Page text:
Workers are protected against being subjected to a detriment on the ground that they have refused to comply with a requirement that the employer has imposed or proposed to impose in contravention of the Working Time Regulations 1998 (the Regulations). Employees can also bring an automatic unfair dismissal claim if they are dismissed for the principal reason that they have refused to comply with such a requirement. Pazur v Lexington Catering Services Ltd explores what needs to be in the employee's mind at the time of the refusal for protection to be engaged.
Mr Pazur was employed as a kitchen porter and worked at different sites. On one assignment to site "L" he was not allowed to take a rest break in accordance with his rights under the Regulations and complained about this, along with various other matters. A couple of weeks later he was again assigned to site L. After he refused to work at that site, he was told he could either work there or be dismissed. When he still refused to attend for work he was dismissed. He claimed working time detriment and automatic unfair and wrongful dismissal.
His detriment and unfair dismissal claim failed at the employment tribunal because there wasn't enough evidence about why he was refusing to return to the site. Although he had complained about not getting a rest break, he had not given specific evidence about this to the tribunal and had simply referred to the chef being unpleasant to him. This meant that he could not show that his refusal to return to site L was because he expected that the requirement to forego a rest break would continue to be imposed. However, his wrongful dismissal claim succeeded because he was not in repudiatory breach of contract – his refusal was in the context of a breakdown in relationships.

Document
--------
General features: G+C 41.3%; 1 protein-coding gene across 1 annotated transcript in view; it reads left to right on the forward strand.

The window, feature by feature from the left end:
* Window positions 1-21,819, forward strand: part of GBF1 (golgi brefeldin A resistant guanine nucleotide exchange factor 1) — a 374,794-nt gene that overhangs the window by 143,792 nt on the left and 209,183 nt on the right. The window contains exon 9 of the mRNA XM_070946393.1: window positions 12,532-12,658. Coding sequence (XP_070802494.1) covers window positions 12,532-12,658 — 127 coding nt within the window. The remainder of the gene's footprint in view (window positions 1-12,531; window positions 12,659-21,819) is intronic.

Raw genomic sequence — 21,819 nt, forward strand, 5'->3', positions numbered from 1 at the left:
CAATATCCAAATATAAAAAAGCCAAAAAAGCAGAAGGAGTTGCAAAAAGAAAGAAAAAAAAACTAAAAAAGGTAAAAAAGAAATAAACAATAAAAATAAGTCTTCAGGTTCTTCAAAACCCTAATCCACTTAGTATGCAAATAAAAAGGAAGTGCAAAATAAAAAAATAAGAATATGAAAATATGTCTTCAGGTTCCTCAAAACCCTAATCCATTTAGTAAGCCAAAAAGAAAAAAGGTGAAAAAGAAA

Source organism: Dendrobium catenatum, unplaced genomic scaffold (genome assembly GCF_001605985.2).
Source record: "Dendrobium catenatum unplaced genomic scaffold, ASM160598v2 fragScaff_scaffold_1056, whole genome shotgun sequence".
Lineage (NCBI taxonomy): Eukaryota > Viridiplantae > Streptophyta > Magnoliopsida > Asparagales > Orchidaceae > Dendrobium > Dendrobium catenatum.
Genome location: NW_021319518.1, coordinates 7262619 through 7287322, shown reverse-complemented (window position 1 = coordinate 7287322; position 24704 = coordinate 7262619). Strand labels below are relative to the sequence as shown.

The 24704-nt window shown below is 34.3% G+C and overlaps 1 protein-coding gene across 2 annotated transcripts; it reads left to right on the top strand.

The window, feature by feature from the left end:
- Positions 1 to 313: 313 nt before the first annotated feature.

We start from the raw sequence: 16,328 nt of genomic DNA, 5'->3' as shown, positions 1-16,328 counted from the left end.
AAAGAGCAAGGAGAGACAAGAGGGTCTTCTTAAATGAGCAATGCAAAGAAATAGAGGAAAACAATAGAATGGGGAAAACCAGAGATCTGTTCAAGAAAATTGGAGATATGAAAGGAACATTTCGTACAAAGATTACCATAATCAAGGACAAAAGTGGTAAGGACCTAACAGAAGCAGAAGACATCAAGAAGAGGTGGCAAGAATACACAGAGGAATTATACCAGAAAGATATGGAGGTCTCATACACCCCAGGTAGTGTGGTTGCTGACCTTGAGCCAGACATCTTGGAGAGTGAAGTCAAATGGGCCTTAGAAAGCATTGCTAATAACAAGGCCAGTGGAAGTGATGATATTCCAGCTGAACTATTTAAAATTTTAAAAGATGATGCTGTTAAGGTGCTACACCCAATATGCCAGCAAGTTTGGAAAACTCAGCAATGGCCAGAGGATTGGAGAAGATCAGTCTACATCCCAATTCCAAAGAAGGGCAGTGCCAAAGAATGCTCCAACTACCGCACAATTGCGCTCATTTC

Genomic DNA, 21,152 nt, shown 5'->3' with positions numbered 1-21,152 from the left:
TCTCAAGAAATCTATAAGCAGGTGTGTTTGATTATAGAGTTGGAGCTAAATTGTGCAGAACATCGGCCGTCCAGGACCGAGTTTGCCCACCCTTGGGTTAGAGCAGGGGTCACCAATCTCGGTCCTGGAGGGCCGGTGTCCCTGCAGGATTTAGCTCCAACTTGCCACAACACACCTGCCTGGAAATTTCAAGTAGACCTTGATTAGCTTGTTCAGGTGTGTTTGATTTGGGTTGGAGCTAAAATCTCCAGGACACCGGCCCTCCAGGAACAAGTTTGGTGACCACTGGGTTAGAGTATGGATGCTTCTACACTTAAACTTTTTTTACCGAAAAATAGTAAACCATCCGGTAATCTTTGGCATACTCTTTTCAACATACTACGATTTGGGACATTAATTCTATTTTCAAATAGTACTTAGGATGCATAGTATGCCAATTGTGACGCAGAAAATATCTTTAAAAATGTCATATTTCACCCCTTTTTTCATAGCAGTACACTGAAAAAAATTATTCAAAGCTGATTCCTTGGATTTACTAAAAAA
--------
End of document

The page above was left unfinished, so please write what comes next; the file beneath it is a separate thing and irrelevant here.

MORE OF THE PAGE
The EAT upheld his appeal because the tribunal's decisions on detriment and wrongful dismissal were inconsistent. There was clear evidence that Mr Pazur's refusal to return to the relevant site related to working time issues. The tribunal had said as much in its conclusions on the breach of contract claim and this undermined its conclusion on the detriment argument. As the working time issues formed at least part of his reasons for refusing to work, Mr Pazur had done enough for protection against detriment to be engaged and his claim succeeded. However, as the test for the unfair dismissal claim was different, that issue had to be remitted for the tribunal to consider whether his refusal to work at site L was the reason or principal reason for the dismissal. This was not clear, in light of evidence that Mr Pazur had also refused to work at another site where working time issues did not arise.
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